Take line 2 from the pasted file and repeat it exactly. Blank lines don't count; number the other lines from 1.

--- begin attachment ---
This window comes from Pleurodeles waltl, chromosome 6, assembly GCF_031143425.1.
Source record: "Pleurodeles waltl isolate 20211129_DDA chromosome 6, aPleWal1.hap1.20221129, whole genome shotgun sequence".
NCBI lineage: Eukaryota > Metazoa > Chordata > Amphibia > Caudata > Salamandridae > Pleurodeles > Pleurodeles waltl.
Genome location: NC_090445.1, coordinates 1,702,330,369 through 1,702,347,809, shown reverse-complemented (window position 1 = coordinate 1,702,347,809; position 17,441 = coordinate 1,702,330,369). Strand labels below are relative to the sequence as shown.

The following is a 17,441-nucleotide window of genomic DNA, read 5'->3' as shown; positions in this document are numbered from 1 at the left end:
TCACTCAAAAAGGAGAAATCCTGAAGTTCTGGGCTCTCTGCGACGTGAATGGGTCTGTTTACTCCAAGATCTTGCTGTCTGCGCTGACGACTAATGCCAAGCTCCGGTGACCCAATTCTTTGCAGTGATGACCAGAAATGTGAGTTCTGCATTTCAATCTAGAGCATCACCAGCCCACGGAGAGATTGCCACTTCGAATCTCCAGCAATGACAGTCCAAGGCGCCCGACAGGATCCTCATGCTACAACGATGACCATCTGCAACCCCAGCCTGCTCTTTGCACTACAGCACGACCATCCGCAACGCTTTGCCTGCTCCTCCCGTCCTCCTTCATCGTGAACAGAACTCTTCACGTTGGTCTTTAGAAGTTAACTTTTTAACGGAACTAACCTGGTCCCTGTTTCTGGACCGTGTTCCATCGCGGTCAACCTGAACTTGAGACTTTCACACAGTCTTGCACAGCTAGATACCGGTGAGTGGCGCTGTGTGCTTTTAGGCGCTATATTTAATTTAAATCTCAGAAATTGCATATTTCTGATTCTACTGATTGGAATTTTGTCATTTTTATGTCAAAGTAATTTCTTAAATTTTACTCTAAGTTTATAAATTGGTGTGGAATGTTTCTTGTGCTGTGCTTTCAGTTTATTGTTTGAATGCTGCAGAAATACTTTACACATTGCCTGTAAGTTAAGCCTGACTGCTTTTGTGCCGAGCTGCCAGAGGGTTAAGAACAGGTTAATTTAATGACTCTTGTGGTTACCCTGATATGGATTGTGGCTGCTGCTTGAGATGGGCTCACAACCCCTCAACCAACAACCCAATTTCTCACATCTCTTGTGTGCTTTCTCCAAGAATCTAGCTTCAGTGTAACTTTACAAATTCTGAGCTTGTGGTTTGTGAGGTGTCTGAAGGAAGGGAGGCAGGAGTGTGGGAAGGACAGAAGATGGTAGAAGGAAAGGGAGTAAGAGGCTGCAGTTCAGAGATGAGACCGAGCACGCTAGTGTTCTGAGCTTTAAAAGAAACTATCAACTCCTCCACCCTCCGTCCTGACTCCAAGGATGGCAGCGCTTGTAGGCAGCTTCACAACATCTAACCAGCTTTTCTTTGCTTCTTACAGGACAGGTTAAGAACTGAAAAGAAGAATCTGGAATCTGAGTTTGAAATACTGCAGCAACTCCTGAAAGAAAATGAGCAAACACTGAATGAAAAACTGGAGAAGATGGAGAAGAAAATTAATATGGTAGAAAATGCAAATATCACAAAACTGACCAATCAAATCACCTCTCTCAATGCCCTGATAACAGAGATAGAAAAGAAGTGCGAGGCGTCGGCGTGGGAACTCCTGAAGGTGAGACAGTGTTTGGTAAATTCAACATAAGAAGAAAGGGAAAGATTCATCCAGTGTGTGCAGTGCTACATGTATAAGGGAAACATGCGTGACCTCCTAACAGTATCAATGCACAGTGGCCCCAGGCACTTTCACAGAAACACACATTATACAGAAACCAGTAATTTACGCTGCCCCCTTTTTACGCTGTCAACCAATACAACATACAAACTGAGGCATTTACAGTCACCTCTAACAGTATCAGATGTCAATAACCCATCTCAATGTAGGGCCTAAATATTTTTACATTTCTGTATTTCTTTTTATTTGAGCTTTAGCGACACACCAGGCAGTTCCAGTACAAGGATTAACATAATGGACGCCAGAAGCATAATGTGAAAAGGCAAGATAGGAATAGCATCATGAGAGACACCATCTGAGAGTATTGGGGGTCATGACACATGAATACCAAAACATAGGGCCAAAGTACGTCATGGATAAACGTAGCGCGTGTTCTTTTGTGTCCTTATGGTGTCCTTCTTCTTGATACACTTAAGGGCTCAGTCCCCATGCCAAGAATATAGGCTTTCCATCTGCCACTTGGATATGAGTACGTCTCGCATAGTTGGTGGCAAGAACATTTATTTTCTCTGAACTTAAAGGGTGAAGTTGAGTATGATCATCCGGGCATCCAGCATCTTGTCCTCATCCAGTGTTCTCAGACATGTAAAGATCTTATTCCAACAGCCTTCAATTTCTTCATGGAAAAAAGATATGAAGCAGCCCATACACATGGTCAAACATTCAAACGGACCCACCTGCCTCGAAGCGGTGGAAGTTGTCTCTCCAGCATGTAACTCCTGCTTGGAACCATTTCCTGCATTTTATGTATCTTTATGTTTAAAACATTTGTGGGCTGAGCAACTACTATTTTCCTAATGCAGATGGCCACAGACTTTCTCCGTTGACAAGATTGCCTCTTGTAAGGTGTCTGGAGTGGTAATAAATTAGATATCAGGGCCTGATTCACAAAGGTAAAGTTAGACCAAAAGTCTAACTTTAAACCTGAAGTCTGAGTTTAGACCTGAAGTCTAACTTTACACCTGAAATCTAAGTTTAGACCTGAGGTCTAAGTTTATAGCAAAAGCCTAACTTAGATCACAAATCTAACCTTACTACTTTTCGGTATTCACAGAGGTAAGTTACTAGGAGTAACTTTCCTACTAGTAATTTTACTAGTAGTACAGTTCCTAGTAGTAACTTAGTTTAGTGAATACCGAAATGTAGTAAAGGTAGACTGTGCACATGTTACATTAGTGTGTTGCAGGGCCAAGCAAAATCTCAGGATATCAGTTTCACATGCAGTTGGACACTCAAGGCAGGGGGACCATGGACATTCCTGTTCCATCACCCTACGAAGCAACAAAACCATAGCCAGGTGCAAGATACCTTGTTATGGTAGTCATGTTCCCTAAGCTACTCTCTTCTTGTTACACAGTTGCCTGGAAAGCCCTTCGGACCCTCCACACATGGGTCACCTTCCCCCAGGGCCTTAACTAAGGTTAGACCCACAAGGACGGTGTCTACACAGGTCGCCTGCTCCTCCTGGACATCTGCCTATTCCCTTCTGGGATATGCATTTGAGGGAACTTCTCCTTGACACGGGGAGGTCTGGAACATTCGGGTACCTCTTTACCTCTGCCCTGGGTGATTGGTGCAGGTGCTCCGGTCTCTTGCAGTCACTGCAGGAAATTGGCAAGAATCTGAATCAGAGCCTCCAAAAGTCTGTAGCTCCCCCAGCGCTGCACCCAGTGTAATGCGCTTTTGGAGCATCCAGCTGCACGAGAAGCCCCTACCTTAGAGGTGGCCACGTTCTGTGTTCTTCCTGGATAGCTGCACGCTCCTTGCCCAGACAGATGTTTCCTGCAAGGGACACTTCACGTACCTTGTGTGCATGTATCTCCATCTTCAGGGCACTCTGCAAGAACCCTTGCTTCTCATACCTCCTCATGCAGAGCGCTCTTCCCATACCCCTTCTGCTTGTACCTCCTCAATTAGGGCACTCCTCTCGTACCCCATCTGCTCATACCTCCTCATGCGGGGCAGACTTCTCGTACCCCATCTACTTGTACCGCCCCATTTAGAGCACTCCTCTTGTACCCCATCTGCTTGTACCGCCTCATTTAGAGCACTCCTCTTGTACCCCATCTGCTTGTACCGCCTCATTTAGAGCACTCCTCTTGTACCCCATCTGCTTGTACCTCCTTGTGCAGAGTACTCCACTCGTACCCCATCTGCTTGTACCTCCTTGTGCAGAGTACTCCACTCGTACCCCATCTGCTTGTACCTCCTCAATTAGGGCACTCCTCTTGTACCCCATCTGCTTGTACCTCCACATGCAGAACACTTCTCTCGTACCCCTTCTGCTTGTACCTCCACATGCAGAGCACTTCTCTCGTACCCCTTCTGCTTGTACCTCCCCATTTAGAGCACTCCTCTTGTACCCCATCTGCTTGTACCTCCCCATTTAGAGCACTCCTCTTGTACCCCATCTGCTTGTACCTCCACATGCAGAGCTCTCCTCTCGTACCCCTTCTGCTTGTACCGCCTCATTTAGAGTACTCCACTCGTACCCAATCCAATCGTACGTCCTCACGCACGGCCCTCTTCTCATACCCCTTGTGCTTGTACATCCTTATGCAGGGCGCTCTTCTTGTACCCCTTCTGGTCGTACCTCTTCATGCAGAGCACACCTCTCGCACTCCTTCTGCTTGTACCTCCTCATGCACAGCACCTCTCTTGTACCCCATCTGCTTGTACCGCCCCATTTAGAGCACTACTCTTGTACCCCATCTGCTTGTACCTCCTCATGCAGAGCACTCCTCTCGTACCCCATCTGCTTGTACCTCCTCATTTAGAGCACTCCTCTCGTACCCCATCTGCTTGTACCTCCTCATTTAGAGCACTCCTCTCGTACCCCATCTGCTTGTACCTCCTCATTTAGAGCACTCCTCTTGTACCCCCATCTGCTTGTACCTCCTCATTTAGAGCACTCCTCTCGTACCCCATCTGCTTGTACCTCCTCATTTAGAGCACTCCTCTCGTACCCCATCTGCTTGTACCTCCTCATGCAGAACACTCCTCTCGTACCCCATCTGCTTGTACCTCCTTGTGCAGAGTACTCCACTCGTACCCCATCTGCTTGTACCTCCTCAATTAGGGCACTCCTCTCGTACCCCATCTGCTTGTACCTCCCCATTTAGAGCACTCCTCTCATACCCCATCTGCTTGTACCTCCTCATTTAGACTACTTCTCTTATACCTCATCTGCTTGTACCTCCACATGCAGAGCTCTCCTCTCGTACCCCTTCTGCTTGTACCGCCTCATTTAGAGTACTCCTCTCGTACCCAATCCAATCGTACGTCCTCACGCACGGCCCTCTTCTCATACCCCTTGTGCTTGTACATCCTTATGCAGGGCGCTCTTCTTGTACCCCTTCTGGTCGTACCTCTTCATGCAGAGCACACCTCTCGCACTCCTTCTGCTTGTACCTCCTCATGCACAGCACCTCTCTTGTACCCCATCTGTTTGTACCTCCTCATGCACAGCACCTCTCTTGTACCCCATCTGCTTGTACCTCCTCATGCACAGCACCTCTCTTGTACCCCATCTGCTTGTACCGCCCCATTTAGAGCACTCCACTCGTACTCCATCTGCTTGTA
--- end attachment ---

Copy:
Source record: "Pleurodeles waltl isolate 20211129_DDA chromosome 6, aPleWal1.hap1.20221129, whole genome shotgun sequence".